Psychology of religion is the academic discipline investigating religious experience, belief, and behavior. William James' (1902) Varieties of Religious Experience marked a quarter-century burst of research activity that faded into almost nothing with the advent of behaviorism. Since then the discipline has enjoyed a resurgence in the 1960s with the popularity of social psychology. Psychology of religion currently occupies a small but solid niche within the wider field of psychology.
Please submit only sites related to the academic study of psychology of religion.
A largely American movement to integrate the theory and praxis of psychology with Christian theology and praxis. Integration is concerned both with taking a theological perspective on psychological topics, such as personality, family relationships, emotionality, human development, pathology or assessment; and with taking a psychological perspective of a religious nature, such as spiritual numbness, church conflicts, missionary selection, or interpersonal tensions. Different researchers in the field disagree as to what degree such an integration is appropriate, and if so, which discipline should take precedence, if either.
Sites attempting to integrate (or disagreeing with efforts to integrate) psychology with Christian theology or practice are welcome here.
Calls for papers, programs, and registration details for psychology of religion conferences past and forthcoming.
Academic institutions or programs with degree courses integrating psychology and religion or specifically on the academic study of psychology of religion.
Please submit URLs for academic institutions or programs relating specifically to psychology and religion.
Scholarly periodicals relating to the study of psychology of religion, or of the relationship between psychology and religion.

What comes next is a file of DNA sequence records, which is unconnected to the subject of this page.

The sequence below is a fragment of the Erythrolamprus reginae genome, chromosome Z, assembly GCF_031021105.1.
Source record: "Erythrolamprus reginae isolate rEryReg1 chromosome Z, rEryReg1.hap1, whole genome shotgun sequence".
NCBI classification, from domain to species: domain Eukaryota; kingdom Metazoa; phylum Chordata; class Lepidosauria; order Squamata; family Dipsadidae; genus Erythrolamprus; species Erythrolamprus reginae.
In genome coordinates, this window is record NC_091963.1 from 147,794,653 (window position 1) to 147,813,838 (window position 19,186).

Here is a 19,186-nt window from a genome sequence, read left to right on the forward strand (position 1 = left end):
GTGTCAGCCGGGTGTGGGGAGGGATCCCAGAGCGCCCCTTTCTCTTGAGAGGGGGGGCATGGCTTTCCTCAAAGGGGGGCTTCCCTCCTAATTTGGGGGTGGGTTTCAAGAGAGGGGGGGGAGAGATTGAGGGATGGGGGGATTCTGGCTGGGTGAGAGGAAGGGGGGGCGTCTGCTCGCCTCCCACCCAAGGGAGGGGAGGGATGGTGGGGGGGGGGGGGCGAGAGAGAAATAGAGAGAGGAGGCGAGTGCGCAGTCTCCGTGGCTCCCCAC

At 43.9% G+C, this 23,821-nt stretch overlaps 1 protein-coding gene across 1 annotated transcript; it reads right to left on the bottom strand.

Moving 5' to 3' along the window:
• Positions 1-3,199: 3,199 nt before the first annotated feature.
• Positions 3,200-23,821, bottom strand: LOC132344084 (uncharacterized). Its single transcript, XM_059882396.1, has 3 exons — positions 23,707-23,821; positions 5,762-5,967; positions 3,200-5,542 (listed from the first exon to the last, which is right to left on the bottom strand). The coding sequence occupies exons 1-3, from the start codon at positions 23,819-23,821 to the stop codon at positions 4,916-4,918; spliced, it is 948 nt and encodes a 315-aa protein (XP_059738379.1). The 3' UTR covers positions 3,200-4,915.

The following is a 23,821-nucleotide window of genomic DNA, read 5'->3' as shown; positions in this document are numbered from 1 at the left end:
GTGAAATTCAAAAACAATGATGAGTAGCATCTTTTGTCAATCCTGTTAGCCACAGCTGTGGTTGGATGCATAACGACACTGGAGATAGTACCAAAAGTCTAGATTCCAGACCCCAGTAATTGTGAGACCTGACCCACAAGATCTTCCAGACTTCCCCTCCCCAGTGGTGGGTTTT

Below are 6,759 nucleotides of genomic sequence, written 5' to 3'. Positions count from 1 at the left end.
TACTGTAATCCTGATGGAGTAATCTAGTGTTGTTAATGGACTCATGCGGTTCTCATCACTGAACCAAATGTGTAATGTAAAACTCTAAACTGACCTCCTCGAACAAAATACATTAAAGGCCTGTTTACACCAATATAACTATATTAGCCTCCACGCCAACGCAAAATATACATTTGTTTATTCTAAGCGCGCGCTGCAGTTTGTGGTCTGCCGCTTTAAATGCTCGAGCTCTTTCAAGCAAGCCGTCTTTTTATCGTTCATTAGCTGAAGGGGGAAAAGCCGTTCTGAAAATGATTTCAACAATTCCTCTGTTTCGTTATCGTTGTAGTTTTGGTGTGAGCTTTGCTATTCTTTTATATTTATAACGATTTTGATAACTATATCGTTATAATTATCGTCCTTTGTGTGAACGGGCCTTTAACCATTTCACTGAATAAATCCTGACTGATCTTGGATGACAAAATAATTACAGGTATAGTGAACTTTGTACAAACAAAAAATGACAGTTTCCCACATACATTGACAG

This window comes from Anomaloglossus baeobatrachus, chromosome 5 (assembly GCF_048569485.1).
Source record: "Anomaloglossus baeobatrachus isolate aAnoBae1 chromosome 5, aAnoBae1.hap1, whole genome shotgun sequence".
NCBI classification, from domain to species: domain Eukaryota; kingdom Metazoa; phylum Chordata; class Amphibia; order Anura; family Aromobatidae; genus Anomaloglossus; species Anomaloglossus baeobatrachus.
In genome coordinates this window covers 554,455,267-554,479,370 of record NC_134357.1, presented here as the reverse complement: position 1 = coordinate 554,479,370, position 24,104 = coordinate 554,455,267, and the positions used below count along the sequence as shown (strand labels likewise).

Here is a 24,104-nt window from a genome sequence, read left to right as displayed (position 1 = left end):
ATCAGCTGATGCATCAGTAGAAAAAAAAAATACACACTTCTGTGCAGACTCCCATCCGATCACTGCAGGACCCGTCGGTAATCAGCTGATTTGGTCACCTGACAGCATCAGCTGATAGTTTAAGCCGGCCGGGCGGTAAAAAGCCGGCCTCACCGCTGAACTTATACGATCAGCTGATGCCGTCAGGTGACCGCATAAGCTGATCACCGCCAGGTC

Please only submit URLs for journals relating to the study of psychology and religion to this category.
Neurotheology is an emerging field of study within the spectrum of neuroscience, which can also be termed as "biology of religion." It addresses the relationship between the brain (or, the entire physical organism) as an anatomical (structural) and physiological (functional) entity; and religion, including spiritual experience, and behaviour modulated by belief. Neurotheology demands attention within the province of neuroscience precisely because it insists upon the precise demarcation of a neural substrate for affective phenomena usually termed 'spiritual'.
Organizations that relate to the study of psychology of religion, to the application of psychology in religious contexts, or to theoretical or applied aspects of the integration of psychology and religion.
This category contains sites for published researchers and educators, past and present, within the psychology of religion. The majority of sites contain contact details and lists of publications; some additionally contain full text articles. Site descriptions contain the research interests and institution of each person, where appropriate.
Religious or mystical experience can be defined in several ways. Paul Tillich defines a religious experience as one that gives ultimate meaning, structure and direction to human experience. Huston Smith defines a religious experience as one that moves the experiencer's feelings, thought, and will, eliciting from the experiencer a centered response from the core of his being.
This category contains sites concerned with the academic psychological study of religious experience. Sites concerned with research attempting to investigate or explain religious experiences are welcome here.